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Alan Brydon, CEO of Outsmart, on OOH and its new-look marketing body

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There is plenty to be optimistic about in the out-of-home (OOH) sector. For other media, advances in technology provide a mixed bag of opportunities and challenges. While online advertising has and will continue to have such advances to thank for its ongoing success, the formidable rise of ad blocking is raising serious questions about the supposed value exchange between publishers and consumers. The OOH sector, however, finds itself in the unique position of being largely immune from the negative impacts to changes in technology and consumption. Nowadays, most people may not buy a newspaper every day, but they do still go outside. Furthermore, innovation in the sector is allowing better ads and better targeting, as well as more interactive consumer experiences through beacon technology.

 

Yet despite this, the sector’s trade body, the Outdoor Media Centre (OMC), was going through a difficult period prior to its rebrand to Outsmart six months ago, having had a major player in JCDecaux withdraw its membership in January last year. The following month Alan Brydon was appointed as chief executive, bringing with him a wealth of experience from a career that includes positions at Abbott Mead Vickers BBDO, Associated Newspapers and Havas Media. Alan joined newly appointed chairman Mark Craze, former chief executive of Havas Media UK, and together they oversaw the body’s rebirth as Outsmart last September. BRAD caught up with Alan to discuss the new-look trade body and the latest goings-on in the sector more broadly.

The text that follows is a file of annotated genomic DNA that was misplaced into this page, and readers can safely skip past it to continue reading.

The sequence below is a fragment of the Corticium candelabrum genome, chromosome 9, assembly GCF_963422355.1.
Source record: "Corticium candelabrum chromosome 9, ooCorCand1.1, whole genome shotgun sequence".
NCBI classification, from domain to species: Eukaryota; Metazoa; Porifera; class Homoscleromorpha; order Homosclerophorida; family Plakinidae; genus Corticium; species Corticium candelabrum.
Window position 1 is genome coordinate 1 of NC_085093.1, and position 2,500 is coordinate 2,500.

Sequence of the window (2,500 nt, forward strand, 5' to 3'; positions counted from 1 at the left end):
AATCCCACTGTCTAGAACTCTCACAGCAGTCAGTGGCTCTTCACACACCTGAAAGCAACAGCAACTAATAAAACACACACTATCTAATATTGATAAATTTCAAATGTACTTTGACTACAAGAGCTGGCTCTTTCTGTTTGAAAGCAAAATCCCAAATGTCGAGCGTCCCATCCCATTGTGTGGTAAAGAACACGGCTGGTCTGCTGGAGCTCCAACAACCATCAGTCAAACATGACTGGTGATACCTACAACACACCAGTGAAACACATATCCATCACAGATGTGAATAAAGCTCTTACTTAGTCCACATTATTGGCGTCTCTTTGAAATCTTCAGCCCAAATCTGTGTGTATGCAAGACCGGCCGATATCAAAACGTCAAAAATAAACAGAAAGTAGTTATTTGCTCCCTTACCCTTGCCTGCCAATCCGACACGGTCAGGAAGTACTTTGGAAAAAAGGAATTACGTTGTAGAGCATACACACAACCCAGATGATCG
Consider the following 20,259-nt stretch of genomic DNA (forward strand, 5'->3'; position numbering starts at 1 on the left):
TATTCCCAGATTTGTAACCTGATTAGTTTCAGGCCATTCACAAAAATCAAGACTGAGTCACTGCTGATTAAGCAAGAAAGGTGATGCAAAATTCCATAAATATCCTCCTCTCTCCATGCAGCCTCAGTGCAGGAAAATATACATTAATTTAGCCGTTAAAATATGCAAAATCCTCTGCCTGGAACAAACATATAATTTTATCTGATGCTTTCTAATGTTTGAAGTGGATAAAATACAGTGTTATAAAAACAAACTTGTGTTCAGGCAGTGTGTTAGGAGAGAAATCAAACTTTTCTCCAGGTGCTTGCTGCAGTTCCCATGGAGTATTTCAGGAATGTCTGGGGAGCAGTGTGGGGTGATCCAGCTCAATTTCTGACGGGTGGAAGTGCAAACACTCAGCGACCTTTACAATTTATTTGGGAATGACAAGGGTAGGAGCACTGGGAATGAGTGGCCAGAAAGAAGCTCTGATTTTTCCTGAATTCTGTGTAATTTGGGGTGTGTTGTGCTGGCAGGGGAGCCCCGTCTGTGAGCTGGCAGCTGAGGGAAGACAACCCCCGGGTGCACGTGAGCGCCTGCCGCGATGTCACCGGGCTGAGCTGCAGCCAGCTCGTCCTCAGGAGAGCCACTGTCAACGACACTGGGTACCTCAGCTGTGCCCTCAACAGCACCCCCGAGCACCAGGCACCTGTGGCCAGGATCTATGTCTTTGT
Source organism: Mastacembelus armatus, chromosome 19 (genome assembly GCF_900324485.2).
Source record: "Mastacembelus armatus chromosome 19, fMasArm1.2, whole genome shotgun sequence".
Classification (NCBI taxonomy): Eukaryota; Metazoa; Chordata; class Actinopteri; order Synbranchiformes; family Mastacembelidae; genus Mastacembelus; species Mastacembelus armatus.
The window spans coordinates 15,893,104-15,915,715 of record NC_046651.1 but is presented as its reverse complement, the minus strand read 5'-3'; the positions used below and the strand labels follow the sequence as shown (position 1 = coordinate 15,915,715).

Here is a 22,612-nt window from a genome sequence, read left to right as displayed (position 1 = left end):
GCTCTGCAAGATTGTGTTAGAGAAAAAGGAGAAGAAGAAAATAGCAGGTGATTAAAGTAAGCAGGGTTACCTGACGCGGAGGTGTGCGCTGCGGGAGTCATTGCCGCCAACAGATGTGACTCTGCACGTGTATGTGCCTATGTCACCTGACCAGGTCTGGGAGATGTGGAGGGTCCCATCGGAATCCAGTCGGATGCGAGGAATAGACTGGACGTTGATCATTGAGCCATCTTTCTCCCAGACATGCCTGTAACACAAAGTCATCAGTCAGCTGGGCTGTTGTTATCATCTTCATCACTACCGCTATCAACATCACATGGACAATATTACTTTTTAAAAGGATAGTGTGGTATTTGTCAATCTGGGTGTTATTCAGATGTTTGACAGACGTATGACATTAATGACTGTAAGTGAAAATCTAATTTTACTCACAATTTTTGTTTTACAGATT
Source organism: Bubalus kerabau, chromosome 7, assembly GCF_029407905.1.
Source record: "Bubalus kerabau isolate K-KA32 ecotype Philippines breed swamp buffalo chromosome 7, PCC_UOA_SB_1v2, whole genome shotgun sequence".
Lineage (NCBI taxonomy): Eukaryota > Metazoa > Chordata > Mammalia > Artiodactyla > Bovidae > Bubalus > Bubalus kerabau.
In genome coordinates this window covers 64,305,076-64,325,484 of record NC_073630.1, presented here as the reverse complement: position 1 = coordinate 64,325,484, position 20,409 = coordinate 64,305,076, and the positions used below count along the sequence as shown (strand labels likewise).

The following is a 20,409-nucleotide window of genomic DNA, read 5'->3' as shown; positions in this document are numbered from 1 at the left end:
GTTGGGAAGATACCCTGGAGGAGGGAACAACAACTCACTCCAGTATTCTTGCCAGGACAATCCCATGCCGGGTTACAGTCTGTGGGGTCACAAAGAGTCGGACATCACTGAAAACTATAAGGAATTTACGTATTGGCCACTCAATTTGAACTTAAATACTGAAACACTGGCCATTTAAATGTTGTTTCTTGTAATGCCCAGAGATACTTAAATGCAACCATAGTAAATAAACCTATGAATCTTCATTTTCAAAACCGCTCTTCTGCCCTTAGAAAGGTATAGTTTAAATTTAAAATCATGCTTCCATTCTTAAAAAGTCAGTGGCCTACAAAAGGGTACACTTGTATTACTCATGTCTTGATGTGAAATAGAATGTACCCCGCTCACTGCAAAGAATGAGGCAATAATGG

Six months on from the launch, what are the biggest differences between Outsmart and the Outdoor Media Centre?

 

I think there are three main differences:

 

  1. 1. We now have a much higher profile amongst the client and agency communities. The main reason for this is that we have a bigger team that has been relentlessly out and about talking and listening to them, making them excited about the medium.
  2. 2. Linked to the above (and contributing to it) pre-launch, we addressed what the industry was telling us were the key issues for them: Effectiveness (the results and learnings from our major 'connected device' research will be out soon); ROI and the fact that OOH has had unfair press in this regard; and our 'OutPower' presentation which helps give answers and overcomes barriers to using OOH for agencies and clients.
  3. 3. Our marketing of Outsmart is significantly better. The website is easily accessible and uncomplicated, and has proper resource and help for clients and agencies. In addition, we are engaging with people on social media whilst sending out regular newsletters. And as a result, we have grown our overall membership.

 

What was the thinking behind the rebrand?

 

The previous incarnation had a low profile and we wanted to move things onwards and upwards. The work that Goosebumps did for us was fantastic in all regards and has helped our efforts enormously.

 

It’s an exciting time for OOH. A number of contributors to Outsmart’s recent Outlook report looked ahead to what digital out-of-home (DOOH)’s developments will bring to the sector. For you, what are the key ways that digital investment will benefit advertisers and consumers?